Rarely have I read books in the romance genre that deal with such issues as mental illness, self-love, even poetry. But there are always exceptions to the rule. Such was it with C.B. Gabriel’s Trey & Kate, a contemporary romance that focused more on the reality of relationships and life than it did romance. This book is written in a completely different style than what you would expect from a romance novel which is why I would tentatively place this book in a cross-genre category: literary fiction and romance.
1. Thoughts on the plot
There are a few things you can expect from a romance novel. One is that there will be romance. Two is that the road to getting there will be difficult, with many ups and downs. This book was no exception, however it did not follow the formula that is often standard for the romance genre. Instead of figuring out life’s ups and downs together, the two main characters were apart more often than they were together. They were figuring out how to deal with their own demons. yes, they pined for the other, but it was learning to deal with their own emotions and traumas that was centre stage. This made for a completely different sort of romance than what I had expected. It was far more realistic and therefore more like literary fiction than otherwise.
2. Thoughts on the main character
These two main characters, Trey and Kate, are extremely realistic; they are messed up individuals with problems that just about anyone can relate to. They have both been burned in the past and it is difficult for them to trust. I can appreciate that this story does its best to be realistic, but I think I would have liked these two to perhaps be a bit more consistent in their journey. They jump around from problem to problem—trust issues to mental illness to dealing with the problems from the past to addiction—without every really solving or conquering one first. This makes them feel a little too much like characters who would perhaps belong in a series rather than a single book, wherein they focus on one primary problem rather than several. Again, though, this fits with the style of realism and so does make sense with the rest of the story. I just, personally, like a little more consistency and linear progression.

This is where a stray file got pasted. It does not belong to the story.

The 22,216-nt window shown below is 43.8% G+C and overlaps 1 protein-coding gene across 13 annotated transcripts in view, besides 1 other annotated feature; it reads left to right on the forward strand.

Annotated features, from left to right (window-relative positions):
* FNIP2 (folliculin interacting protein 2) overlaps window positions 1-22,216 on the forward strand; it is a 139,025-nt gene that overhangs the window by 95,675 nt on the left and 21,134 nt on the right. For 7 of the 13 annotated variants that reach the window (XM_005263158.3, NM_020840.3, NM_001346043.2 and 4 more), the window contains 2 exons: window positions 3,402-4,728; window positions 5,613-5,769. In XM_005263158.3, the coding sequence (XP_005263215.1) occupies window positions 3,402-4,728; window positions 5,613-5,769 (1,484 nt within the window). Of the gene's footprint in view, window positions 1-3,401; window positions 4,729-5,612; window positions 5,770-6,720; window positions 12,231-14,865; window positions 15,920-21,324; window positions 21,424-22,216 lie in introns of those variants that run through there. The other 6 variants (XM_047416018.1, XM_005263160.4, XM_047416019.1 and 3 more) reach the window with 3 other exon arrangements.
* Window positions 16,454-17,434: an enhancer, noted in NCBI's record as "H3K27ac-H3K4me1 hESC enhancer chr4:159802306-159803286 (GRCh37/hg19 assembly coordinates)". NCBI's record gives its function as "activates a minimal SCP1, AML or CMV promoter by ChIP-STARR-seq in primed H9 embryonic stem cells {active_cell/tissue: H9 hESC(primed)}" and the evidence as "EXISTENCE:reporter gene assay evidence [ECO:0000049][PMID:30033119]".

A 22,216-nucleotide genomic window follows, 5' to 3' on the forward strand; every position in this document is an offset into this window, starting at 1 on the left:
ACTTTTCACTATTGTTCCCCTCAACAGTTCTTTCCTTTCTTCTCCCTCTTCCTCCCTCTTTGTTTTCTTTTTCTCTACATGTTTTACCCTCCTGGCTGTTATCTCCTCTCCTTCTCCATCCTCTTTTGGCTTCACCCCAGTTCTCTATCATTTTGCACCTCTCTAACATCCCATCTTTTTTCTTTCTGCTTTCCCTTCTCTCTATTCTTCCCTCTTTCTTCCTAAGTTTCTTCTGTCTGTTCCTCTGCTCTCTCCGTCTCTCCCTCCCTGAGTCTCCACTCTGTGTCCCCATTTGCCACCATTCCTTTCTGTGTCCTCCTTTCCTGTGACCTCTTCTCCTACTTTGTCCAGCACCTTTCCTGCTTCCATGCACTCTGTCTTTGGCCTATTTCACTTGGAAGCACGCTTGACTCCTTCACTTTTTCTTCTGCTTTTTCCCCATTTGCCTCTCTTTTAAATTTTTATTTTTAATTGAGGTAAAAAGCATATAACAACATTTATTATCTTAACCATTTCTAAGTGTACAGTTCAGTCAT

3. Favourite part
One of the things that is rarely seen in a romance (though I have seen it more frequently in the last couple of years than otherwise) is the focus on self-love before romantic love. This book manages to make self-love and self-acceptance an extremely important factor. Actually, much of Trey and Kate’s journey is to do with learning to accept themselves and their issues before they can commit to a relationship with each other. I really liked this idea, because it emphasises something which I consider to be really important. You can’t look to another person to make you happy; that comes from within.
My only real critique for this book is to do with the style of writing. This book uses metaphor quite heavily as a means for these characters to both relate to each other and to understand life. That in itself is fine, but the regular interactions that often flesh out a character and make them so interesting are then ignored to be almost non-existent. There is a lot of information that seems to be missing and when coupled with the heavy use of metaphor, this book reads more like poetry than it does a coherent story. Granted, that fits the genre-mash that I mentioned earlier, however it does make the coherence of this story a bit rough. The characters are also a little bit more difficult to get to know because a good number of people do not communicate or think primarily in metaphor and the lack of average interactions makes them feel a little stiff.
Overall, I would say that this book was definitely not what I expected from a romance. It deals more with the issues that one might face in real life. It examines the concept of self-love and it puts the characters through a number of scenarios that you would not typically see in a romance novel. For this reason, I add the classification of literary fiction. I would say that given these things, this book is GOOD.